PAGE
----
Next, we quantified to what extent gene-gene interactions changed due to MEK inhibitor treatment (δ). δ serves as a surrogate for the integrated area between the trajectories of the two treatments. If δ is close to zero, only little changes occur upon treatment and high δ marks highly treatment-sensitive interactions. We found that treatment-sensitive interactions were equally likely to be positively or negatively shifted over all analyzed genes (Figure 3C, grey distribution). Of note, especially treatment-sensitive interactions of Rel (NFKB1, a downstream effector of the Drosophila Imd signaling pathway, Myllymäki et al., 2014), or Ras/Map and Jak/STAT related genes enriched as either negatively shifted π-score or positively shifted π-scores because of MEK inhibition, respectively. This implies that pathways which are positively regulated by MEK tend to form interactions that are less aggravating under MEK inhibition. Interactions formed by Rel are negatively enhanced by MEK inhibition. We further found no or little significant difference between housekeeping modules (such as proteasome, translation machinery) and all genes (p>0.1, two-sided KS-test). Taken together, these data suggest that components of the same pathway share differential interaction sensitivity and directionality in response to Ras pathway inhibition.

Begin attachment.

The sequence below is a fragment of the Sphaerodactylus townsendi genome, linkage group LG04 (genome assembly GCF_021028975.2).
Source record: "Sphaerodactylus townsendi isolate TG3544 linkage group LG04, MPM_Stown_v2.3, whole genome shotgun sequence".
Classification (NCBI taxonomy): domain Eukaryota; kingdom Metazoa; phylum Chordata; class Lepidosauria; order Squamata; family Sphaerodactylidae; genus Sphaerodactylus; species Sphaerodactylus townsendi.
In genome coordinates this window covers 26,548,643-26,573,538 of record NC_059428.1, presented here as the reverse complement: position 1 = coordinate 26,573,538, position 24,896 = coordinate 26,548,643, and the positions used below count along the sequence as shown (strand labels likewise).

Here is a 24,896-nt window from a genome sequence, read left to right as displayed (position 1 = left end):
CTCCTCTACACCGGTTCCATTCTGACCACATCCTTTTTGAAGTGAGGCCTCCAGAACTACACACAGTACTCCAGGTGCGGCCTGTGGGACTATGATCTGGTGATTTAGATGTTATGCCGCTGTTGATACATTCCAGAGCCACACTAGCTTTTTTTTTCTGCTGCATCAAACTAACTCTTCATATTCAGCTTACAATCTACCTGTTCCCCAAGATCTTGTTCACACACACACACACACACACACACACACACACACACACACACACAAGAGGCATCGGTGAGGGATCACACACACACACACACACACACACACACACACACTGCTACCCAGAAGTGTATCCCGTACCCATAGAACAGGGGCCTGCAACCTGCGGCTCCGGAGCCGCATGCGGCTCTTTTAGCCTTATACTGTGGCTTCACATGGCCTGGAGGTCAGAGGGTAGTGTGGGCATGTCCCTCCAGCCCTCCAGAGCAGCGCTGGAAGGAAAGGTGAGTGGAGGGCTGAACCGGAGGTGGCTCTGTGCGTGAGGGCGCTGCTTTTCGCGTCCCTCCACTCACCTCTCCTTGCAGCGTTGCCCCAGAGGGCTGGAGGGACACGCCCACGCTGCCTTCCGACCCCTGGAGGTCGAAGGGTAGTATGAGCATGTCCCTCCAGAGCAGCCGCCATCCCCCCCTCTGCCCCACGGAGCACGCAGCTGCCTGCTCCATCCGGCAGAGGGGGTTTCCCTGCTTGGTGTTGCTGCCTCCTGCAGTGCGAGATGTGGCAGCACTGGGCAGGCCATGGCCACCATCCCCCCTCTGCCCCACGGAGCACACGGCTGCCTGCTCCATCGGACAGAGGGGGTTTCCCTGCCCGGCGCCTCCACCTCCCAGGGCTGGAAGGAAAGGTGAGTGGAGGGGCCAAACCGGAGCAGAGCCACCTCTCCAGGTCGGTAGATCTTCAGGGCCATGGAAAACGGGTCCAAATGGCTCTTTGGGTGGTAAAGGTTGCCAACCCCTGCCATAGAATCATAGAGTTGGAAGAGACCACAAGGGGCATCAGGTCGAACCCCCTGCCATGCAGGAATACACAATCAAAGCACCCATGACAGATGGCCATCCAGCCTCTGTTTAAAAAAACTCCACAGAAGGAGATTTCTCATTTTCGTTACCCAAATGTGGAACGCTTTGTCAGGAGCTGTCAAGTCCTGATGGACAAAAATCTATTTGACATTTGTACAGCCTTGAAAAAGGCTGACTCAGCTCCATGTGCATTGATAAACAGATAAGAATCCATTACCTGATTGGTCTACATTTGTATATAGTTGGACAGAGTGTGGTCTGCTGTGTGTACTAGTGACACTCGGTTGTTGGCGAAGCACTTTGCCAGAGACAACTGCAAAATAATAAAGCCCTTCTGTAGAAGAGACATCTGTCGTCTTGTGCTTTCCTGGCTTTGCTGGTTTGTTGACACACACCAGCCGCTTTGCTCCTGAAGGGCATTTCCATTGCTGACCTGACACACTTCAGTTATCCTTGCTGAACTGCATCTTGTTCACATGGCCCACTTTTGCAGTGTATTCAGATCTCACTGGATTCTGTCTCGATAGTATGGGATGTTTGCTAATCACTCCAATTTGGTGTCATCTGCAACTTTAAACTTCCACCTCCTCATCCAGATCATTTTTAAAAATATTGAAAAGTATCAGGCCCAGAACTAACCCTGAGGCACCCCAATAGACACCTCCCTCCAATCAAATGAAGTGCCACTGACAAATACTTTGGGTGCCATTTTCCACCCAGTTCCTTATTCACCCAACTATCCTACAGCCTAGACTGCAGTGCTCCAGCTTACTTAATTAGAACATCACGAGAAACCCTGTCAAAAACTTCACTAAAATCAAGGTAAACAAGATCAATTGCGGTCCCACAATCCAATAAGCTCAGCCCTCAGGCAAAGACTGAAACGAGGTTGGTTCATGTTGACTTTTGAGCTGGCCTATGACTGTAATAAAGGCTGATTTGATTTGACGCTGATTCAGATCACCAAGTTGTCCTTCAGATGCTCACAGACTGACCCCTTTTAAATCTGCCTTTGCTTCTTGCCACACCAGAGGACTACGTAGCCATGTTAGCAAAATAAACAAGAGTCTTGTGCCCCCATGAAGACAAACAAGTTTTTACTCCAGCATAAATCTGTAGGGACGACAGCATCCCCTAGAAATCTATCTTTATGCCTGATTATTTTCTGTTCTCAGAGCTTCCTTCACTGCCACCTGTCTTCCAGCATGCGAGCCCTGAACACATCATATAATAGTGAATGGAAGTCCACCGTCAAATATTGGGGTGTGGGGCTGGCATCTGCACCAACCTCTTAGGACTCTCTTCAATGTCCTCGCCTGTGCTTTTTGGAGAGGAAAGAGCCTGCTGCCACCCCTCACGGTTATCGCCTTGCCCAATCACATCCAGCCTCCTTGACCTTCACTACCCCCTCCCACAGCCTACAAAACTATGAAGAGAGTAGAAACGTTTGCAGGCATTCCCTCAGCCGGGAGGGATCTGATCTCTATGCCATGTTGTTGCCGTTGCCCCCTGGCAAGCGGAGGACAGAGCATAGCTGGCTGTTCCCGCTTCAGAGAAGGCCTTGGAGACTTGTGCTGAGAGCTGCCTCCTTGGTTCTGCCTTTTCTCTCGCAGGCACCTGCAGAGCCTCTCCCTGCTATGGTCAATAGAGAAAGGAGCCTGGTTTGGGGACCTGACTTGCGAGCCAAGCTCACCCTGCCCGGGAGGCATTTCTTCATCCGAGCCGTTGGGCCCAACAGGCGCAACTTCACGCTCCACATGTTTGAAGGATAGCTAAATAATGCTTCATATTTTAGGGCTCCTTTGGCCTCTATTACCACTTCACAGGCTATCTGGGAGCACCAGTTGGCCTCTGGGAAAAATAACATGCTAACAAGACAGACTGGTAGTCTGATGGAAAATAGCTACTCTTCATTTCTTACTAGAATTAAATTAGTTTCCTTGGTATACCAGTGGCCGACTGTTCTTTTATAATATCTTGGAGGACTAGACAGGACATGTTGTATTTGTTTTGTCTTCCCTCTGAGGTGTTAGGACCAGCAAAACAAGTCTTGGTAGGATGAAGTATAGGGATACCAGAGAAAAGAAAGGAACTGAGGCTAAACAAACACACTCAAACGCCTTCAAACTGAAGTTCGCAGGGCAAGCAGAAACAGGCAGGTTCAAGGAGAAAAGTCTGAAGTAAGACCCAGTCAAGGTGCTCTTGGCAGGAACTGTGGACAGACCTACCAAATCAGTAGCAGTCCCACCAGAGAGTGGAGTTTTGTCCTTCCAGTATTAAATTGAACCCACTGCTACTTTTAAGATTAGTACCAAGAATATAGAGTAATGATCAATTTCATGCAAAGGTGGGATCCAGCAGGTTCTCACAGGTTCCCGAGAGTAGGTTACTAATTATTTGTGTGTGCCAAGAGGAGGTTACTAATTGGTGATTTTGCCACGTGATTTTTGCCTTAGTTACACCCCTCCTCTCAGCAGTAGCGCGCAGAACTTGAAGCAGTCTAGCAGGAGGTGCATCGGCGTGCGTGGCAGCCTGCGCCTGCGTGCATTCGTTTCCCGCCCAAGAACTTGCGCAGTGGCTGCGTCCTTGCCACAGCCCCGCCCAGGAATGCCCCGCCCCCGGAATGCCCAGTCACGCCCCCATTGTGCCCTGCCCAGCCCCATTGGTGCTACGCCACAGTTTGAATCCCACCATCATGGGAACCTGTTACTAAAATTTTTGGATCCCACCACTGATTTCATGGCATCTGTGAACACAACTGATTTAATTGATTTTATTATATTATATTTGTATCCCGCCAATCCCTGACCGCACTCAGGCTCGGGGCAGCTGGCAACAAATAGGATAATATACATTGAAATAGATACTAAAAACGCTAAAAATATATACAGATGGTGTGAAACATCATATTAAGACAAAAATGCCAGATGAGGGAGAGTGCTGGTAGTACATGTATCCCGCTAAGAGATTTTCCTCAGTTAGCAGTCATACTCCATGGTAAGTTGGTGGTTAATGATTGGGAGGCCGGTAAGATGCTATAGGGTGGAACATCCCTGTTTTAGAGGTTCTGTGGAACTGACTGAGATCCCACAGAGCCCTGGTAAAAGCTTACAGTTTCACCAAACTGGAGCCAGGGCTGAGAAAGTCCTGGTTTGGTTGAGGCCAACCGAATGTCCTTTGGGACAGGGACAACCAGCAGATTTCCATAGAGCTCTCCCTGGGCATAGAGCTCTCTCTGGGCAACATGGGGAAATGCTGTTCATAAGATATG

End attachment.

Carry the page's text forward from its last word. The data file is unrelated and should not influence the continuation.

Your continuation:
Examples of context-dependent genetic interactions

Assessing all interactions for which MODIFI identified statistically significant hits (FDR < 0.1), we identified four main types of time and treatment-dependent interactions that we expected would be recovered by MODIFI (Materials and methods, Figure 1C III-VI). Interactions that are neither time-dependent nor treatment-sensitive were not covered by MODIFI (see also Figure 1C I, II). Among the time-dependent interactions, we observed alleviating treatment-insensitive interactions where the π-score raised over time (Figure 4A). These interactions often involve core essential genes whose influence on the phenotype (e.g. cell count) is not altered by MEK inhibition. This is for example the case for mts knockdown (PP2CA, lethal by itself; Snaith et al., 1996) where the simultaneous loss of the proteasomal subunit Prosbeta4 (PSMB2, Wójcik and DeMartino, 2002) dominates the combinatorial phenotype that do not change further regardless of the treatment. In this case, a positive interaction that strengthens over time was measured (Figure 4A). Accordingly, we termed interactions aggravating, treatment insensitive when the π-score declined over time and its trajectories were indifferent between treatments (Figure 4B).

Figure 4 with 1 supplement see all
Genetic interactions rewire over time.